The Antitheist’s Bible
I wrote this novel a number of years back. I wanted to explore the stupidities of religion, it’s use as power to contain and quell, its use of fear and division. Religion does have good aspects but, in my opinion, has been an overriding force for evil. I used a novel to explore this.
Later that week we had friends round. Kathy and Tobes came to stay for a few days. It was good, they were old friends who went back to the heady days of poverty and rebellion. We’d met them in London back when we’d both had our first babies.
They had come to London to escape Apartheid in South Africa and make their way in a place of equality and freedom, such as it was. This was the refuge.
Liz and I had helped move them into the bedsit below where we lived. We’d shared meals, ideas and much laughter. We’d all laughingly carried Kathy and Tobe’s mattress from the old place to new through the crowded streets of Manor Road. Our kids had grown up together.
It was one of those friendships that lasted through the years even though Kathy and Tobes had moved back to Africa and Liz and I had moved up North.
We got together when we could.
We’d eaten and I’d taken Tobes off to my room to listen to a bit of Blues. As Howlin’ Wolf boomed around the room we talked, aimlessly at first but focusing in on the issues that were bouncing around my head.
‘So Tobes, I start this lesson talking about racism, and this kid just comes out with this stuff.’
‘What stuff?’ Tobes asked in his big soft voice. He was a big man who gave the impression of quiet reflective intelligence. His eyes always danced with laughter, full of sparkling creatures. ‘I didn’t know you were still teaching. Thought you were the big boss man, giving out orders and having everyone running around after you.’
‘Yeah, right. Chance would be a fine thing,’ I muttered. ‘Well, anyway, this kid was saying that he thinks religion is the cause of all hatred and war and that it should be banned.’
‘So what did you say?’ Tobes chuckled, punching me playfully on the arm. ‘Did you agree with him and give him a house-point for perceptiveness.’
‘I think you would find that house-points are a bit sparse on the ground in the modern education system’ I replied. ‘At least in my place.’ I punched him back. ‘No, I was a bit gobsmacked really. You know, I agreed with him but I couldn’t come out and say that, could I? It’s hard promoting tolerance and keeping your views out of things. I have to be neutral.’
‘Yeah. Bloody impossible for someone like you, I would imagine,’ Tobes said grinning his head off. ‘So how did you deal with it?’
‘Hey! I believe in freedom and tolerance you know!’ I protested. ‘Anyway, I could see that there was a few heads turned, waiting, you know; the Christian militia,’ I explained nodding in reflection. ‘And there were also some up for a debate. It could have developed into something tasty.’
‘Usually does,’ Tobes observed. ‘Especially when the Christian militia get involved.’
‘The thing is that I could see his point,’ I continued. ‘There’s a lot of stuff that I could have got going but that’s not what it’s about. If you’re looking to get out of the violent aggressive rut you can’t throw petrol on the flames. Besides they are young impressionable kids. You can’t get involved in indoctrination.’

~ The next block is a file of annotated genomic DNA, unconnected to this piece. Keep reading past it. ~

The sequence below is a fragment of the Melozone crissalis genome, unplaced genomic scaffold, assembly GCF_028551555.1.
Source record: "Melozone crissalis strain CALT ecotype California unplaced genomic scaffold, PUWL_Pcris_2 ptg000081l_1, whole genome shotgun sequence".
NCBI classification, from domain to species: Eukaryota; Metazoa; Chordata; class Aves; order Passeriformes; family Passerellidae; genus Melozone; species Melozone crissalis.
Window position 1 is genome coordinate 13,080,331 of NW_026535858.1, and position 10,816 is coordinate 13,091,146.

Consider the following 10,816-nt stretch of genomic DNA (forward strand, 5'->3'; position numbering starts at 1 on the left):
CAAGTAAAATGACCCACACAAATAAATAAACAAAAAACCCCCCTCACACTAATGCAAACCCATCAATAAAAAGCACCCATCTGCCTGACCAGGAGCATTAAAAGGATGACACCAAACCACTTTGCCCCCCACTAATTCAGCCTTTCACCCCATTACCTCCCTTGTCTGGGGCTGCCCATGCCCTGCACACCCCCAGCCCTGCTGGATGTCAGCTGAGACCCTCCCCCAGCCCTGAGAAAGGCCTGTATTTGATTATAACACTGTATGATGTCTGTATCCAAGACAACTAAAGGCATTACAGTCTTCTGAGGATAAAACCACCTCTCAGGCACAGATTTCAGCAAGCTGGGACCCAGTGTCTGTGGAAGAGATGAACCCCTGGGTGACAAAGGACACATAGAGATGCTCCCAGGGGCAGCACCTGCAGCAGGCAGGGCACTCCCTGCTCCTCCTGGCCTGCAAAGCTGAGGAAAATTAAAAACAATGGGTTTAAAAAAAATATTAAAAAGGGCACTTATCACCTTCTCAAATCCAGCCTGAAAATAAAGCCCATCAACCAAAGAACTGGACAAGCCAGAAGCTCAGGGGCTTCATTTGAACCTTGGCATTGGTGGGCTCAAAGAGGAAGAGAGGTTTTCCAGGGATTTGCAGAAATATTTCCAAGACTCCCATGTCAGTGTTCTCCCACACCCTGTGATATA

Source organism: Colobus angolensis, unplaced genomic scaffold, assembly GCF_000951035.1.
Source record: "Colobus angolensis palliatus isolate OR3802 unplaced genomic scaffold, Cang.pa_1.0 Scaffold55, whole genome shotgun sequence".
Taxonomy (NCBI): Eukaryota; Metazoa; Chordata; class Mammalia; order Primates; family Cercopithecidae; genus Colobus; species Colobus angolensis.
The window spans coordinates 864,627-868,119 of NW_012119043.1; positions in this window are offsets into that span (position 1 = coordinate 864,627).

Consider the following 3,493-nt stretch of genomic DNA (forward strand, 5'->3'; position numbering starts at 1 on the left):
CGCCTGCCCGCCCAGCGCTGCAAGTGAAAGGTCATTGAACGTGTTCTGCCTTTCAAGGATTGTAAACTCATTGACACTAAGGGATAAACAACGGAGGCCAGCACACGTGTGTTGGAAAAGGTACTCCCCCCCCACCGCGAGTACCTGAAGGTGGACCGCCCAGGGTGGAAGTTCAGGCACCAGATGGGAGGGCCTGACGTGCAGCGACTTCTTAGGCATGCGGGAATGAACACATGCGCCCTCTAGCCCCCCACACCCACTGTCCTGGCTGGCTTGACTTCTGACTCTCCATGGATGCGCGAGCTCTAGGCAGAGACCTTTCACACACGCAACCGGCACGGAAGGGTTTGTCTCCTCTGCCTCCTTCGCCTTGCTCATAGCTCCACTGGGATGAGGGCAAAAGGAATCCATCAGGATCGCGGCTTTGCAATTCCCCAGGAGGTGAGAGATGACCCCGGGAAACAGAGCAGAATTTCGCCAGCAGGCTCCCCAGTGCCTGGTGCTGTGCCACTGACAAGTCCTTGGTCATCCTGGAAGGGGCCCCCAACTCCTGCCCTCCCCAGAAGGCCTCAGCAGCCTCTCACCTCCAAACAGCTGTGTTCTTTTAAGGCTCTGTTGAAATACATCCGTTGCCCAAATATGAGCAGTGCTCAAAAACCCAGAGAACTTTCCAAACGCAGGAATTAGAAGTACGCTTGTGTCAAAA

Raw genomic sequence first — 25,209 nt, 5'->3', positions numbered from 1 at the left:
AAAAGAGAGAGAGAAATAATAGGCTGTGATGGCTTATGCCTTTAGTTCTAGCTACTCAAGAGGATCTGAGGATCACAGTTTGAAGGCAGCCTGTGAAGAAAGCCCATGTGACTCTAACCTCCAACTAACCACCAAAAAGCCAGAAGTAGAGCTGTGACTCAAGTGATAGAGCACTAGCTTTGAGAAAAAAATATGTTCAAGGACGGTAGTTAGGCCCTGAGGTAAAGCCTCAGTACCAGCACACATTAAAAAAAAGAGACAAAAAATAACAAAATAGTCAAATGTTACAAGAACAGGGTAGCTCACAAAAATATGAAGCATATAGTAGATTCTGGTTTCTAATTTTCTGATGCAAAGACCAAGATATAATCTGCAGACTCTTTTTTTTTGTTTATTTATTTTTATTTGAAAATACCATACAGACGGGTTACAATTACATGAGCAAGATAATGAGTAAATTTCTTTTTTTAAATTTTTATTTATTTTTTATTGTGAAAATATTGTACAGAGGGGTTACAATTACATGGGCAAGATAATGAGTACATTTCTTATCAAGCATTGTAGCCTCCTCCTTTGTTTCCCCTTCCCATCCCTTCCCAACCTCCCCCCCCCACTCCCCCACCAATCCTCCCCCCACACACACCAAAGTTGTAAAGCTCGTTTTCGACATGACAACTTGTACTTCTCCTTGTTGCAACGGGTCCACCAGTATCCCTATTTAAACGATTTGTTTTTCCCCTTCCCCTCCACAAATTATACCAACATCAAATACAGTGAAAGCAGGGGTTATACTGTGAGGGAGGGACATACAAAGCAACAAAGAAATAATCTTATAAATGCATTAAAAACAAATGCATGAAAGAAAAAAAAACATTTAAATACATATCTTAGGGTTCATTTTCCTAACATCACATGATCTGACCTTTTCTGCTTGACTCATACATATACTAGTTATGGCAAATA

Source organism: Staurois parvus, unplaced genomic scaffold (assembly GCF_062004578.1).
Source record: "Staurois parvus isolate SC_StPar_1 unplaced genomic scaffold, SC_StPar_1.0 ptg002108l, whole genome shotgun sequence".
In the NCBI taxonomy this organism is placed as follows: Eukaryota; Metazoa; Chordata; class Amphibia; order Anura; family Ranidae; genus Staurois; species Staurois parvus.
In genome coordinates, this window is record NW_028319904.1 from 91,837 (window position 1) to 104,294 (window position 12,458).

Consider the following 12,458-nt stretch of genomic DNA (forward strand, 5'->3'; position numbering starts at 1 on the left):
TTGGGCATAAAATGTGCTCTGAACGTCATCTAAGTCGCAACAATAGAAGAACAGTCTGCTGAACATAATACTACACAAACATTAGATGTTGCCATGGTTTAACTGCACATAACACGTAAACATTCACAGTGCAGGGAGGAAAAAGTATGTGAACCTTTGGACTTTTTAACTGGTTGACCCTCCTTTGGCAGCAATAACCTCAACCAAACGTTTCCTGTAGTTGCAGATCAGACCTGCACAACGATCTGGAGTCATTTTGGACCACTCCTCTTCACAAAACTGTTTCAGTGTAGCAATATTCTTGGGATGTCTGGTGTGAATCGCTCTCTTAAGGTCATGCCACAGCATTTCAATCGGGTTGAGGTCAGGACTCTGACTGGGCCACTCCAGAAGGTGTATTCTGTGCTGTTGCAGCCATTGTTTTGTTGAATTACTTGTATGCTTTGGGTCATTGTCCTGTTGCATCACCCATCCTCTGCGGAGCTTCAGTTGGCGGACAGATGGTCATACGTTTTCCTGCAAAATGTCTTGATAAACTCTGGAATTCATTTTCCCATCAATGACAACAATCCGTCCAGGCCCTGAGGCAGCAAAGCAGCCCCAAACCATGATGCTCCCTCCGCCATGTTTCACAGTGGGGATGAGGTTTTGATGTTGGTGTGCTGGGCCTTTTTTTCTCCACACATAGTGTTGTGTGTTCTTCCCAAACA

‘Never stopped my teachers when I was young and impressionable,’ Tobes remarked, reflecting on my education in religious schools. ‘And not like you to avoid conflict.’
‘I don’t mind conflict,’ I replied grumpily, ‘I enjoy it. But there’s a time and place.’
‘But if you want to change the future you have to engage people in thinking about issues,’ Tobes remarked.
‘Yeah, yeah,’ I agreed. ‘But I think he was just trying to be a bit confrontational.’
Tobes nodded and smiled. He was winding me up.
‘I said to the guy that it wasn’t religion to blame,’ I continued. ‘Religion should be a personal faith; it was people being bigoted and trying to force their views on others. That it wasn’t religion that was the only cause of conflict and war. What about culture, race, nationality, politics?? It seemed to be something inherent in human beings. We are a violent species. We are incredibly primitive and tribal; that even when there are no tribes to belong to, we make them up. I went on about football teams, post code gangs. We make conflict.’
‘Did he buy it?’ Tobes asked.
‘Yeah, he lost interest and all the hackles went down,’ I explained. I frowned. The encounter had left me unhappy. ‘You know, I think I handled it wrongly,’ I explained. ‘I should have engaged a bit more, allowed him to develop his opinion. Created a real debate. Because, I think he was right; religion is to blame for far too much, and, you know, perhaps I was too influenced by that religious group of kids, what they thought and the repercussions that could have come out of it.’
Tobes considered that. Then he looked me in the eye. ‘Yes, but in your position you couldn’t do that, could you? You have to be impartial.’
I met his eyes. ‘But was I leaning too far the other way?’
‘How’s that Antitheist’s Bible going?’ Kathy asked. ‘Are you calling it The Latest Testament? Portraying yourself as another prophet? As a new Jesus? Maybe that second coming?’
I considered that for a moment or two. I had been jotting things down about my life and my distaste for the power and control that religions exerted. Was this going to become the book? I chuckled. ‘Well, I have learnt to walk on water,’ I assured her.
‘I just have to wait for it to get cold enough,’ I explained in a deadpan voice.